- This course encourages intellectual self-awareness, i.e., being conscious of one’s own thinking process, by an emphasis on critical thinking.  Given the influence and importance of both the Hebrew Bible/Old Testament on Judeo-Christian Culture and, thus, American society, REL 101 provides an outstanding setting in which students can reflect on the cultural and social contexts of their thinking and the range of biases these diverse contexts create.

As a way of further illuminating these materials, attention will also be given to the history and religion of Israel as well as the other peoples of the ancient Near East.  Its application to the Public Affairs Mission of the University can be found in its efforts to educate students about the past so that they can build upon this heritage in making informed decisions about their own culture and the future direction of society.  Student input is welcomed as a partial guide to material covered.

3. Classroom routine: Since this is a course introducing the biblical materials, the presentation in class will be for beginners. The biblical text will be carefully followed to determine and explain what the authors are saying. This will involve a lecture/ discussion format and audio-visual materials. I will be constantly asking questions of students to emphasize points and determine mastery of the material.
welcome student questions and expect that the number of these questions will increase as the semester progresses.

4. Religious Studies Courses in a State University: The U.S. Supreme Court (Abington v. Schempp) in 1963 encouraged the objective study of religion and the Bible. This is why we teach an introductory course to the Old Testament/Hebrew Bible at Missouri State. However, the approach here is different from that taken in a religious group. We will concentrate on reconstructing what the text originally meant to its ancient audience in the light of its ancient Near Eastern setting rather than on what the text means for us today. You do not have to have a faith commitment in this course, nor will you be asked to abandon your faith. My purpose is to increase your knowledge and understanding of the Old Testament/ Hebrew Bible, and to help you think carefully and in new ways about what it originally meant.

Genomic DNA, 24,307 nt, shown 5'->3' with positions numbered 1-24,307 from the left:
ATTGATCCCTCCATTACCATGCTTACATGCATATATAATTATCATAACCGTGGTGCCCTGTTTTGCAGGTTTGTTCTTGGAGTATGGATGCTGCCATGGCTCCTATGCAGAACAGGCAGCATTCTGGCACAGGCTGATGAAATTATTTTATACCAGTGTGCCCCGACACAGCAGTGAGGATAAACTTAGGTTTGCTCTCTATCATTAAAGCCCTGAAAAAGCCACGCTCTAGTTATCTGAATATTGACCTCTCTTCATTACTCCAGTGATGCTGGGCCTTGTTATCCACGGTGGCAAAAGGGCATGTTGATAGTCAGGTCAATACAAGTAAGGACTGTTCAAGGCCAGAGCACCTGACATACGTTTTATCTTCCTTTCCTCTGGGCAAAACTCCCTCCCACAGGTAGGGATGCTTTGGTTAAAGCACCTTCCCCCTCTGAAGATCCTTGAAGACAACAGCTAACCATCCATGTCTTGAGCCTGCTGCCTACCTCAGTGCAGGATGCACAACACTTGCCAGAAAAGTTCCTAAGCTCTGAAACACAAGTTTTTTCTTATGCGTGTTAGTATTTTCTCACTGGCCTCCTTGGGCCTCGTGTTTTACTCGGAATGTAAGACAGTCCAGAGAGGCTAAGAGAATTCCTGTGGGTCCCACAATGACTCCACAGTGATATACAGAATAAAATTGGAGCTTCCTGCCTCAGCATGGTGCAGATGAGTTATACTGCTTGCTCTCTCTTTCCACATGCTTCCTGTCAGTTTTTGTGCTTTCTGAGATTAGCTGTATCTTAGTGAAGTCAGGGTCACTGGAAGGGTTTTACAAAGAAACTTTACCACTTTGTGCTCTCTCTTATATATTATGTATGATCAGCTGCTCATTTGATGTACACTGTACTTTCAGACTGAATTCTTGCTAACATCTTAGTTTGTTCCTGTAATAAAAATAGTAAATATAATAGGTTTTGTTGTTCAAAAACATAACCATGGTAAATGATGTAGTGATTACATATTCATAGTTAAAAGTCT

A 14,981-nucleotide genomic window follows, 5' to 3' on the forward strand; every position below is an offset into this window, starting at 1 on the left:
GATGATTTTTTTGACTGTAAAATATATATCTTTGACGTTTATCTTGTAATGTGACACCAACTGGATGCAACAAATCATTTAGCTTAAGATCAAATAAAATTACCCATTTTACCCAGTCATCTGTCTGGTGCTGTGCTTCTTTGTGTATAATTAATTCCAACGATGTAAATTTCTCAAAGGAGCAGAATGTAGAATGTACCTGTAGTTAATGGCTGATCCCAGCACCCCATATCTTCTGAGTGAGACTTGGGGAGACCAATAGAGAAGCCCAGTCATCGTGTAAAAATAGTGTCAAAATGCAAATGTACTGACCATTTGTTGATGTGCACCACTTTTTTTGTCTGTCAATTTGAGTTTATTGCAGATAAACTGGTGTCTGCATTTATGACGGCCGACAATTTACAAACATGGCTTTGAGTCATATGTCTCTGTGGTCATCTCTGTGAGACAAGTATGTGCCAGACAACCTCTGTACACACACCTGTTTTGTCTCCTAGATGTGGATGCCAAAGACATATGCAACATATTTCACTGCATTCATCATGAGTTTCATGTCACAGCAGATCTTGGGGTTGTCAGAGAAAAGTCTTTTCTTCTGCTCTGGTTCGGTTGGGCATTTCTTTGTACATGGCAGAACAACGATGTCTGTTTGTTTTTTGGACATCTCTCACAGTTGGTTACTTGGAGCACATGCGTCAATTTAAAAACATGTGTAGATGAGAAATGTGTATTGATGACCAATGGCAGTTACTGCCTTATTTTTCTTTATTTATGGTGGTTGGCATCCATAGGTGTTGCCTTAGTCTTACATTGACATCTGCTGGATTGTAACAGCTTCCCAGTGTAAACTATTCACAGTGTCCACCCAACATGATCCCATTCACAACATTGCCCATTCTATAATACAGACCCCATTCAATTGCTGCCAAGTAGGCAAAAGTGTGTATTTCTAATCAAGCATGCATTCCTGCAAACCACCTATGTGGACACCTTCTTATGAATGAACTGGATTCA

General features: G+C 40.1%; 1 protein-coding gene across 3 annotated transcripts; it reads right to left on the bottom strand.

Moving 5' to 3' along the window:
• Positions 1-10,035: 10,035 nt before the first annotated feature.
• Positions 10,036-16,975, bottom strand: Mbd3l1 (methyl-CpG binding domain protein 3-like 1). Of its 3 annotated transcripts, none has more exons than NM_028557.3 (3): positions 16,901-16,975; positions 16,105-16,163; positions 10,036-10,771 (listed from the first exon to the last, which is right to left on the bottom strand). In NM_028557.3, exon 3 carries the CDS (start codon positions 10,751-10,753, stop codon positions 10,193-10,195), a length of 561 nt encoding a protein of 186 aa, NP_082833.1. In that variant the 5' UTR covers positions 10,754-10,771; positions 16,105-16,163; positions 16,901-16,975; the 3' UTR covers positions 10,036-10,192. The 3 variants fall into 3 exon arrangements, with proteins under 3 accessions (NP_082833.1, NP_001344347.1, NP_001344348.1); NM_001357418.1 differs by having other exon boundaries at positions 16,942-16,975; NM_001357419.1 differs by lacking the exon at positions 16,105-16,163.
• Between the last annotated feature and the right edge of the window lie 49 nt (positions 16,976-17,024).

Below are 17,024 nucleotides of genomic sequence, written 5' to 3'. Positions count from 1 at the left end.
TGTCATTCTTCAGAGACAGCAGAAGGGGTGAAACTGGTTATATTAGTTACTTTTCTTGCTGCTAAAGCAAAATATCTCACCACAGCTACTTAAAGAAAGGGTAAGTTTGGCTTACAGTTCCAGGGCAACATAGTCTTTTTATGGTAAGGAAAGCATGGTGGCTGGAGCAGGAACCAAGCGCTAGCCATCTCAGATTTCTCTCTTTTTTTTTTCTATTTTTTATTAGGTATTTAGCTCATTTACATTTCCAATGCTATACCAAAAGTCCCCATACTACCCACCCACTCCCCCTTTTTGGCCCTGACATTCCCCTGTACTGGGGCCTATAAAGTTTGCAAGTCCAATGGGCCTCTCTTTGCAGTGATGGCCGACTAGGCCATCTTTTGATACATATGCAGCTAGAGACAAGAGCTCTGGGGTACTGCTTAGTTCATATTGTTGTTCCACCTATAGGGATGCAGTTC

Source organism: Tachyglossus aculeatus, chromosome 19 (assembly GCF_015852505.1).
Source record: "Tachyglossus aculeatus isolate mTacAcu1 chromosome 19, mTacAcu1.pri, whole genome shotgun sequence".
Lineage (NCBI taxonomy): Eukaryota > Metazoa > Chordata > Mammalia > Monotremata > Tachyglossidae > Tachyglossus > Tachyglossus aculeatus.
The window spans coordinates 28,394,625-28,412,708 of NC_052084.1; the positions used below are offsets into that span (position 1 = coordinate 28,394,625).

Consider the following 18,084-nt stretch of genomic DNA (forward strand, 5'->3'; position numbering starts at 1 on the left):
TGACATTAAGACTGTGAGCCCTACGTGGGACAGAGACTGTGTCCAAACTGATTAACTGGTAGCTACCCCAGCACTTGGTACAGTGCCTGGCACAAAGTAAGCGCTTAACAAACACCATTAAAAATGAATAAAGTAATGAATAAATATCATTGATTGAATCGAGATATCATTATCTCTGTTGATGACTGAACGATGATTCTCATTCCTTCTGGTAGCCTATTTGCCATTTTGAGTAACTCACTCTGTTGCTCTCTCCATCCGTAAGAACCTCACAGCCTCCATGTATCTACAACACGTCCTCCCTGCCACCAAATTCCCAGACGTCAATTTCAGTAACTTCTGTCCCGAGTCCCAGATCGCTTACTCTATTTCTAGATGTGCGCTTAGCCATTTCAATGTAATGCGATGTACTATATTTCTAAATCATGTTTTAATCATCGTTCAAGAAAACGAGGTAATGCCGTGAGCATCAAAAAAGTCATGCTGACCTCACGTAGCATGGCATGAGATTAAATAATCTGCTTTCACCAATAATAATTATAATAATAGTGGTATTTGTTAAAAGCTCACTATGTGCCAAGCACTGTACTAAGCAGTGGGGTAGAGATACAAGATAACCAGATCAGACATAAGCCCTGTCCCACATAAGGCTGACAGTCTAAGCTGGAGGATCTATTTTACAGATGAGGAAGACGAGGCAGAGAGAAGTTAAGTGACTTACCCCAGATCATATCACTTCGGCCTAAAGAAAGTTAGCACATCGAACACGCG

You will earn a good grade in this class the same way you do in other courses, not by being more religious.

5. Purposes:

a. Provide students with a basic understanding of the OT/HB and of  the social worlds of ancient Israel that will serve as the foundation for future study.

b. Provide the student with a basic knowledge of the history of the biblical periods, noting the relationship between Israel and the other nations of the ancient Near East.

c. Provide students with a basic knowledge of the physical environment and geographical features of the ancient Near East.

d. Give students an understanding of the principal beliefs found in the OT/HB about God and humankind.

e. Present to students for their use the tools and approaches that scholars use to study the OT/HB.

f. Prepare students to deal openly and intelligently with the text of the OT/HB, neither minimizing nor over-emphasizing the very real historical and intellectual difficulties that they will encounter.

g. Demonstrate to students that the study of religions in a state university setting is a natural part of a humanities curriculum and of the university's Public Affairs mission.

h. Help students to take seriously, state accurately, and evaluate thoughtfully positions other than their own.